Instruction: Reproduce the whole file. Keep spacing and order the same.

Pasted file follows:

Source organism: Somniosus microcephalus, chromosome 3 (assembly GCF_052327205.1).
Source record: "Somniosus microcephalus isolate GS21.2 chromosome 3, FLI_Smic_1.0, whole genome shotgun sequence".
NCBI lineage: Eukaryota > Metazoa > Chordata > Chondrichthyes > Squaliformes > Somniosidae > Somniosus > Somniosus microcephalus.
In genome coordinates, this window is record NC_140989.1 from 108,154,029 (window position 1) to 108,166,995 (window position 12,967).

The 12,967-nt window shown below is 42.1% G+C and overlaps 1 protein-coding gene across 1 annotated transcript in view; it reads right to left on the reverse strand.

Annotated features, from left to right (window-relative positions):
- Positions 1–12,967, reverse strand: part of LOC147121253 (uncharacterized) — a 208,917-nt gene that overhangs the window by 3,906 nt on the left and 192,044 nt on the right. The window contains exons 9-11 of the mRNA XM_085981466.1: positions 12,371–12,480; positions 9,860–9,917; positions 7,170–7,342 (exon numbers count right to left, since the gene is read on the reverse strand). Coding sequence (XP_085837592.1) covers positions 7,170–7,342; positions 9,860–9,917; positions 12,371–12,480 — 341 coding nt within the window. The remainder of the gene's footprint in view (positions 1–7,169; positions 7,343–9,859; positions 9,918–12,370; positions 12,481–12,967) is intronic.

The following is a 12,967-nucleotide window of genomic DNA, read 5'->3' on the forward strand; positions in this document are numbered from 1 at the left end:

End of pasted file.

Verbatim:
Source organism: Somniosus microcephalus, chromosome 3 (assembly GCF_052327205.1).
Source record: "Somniosus microcephalus isolate GS21.2 chromosome 3, FLI_Smic_1.0, whole genome shotgun sequence".
NCBI lineage: Eukaryota > Metazoa > Chordata > Chondrichthyes > Squaliformes > Somniosidae > Somniosus > Somniosus microcephalus.
In genome coordinates, this window is record NC_140989.1 from 108,154,029 (window position 1) to 108,166,995 (window position 12,967).

The 12,967-nt window shown below is 42.1% G+C and overlaps 1 protein-coding gene across 1 annotated transcript in view; it reads right to left on the reverse strand.

Annotated features, from left to right (window-relative positions):
- Positions 1–12,967, reverse strand: part of LOC147121253 (uncharacterized) — a 208,917-nt gene that overhangs the window by 3,906 nt on the left and 192,044 nt on the right. The window contains exons 9-11 of the mRNA XM_085981466.1: positions 12,371–12,480; positions 9,860–9,917; positions 7,170–7,342 (exon numbers count right to left, since the gene is read on the reverse strand). Coding sequence (XP_085837592.1) covers positions 7,170–7,342; positions 9,860–9,917; positions 12,371–12,480 — 341 coding nt within the window. The remainder of the gene's footprint in view (positions 1–7,169; positions 7,343–9,859; positions 9,918–12,370; positions 12,481–12,967) is intronic.

The following is a 12,967-nucleotide window of genomic DNA, read 5'->3' on the forward strand; positions in this document are numbered from 1 at the left end: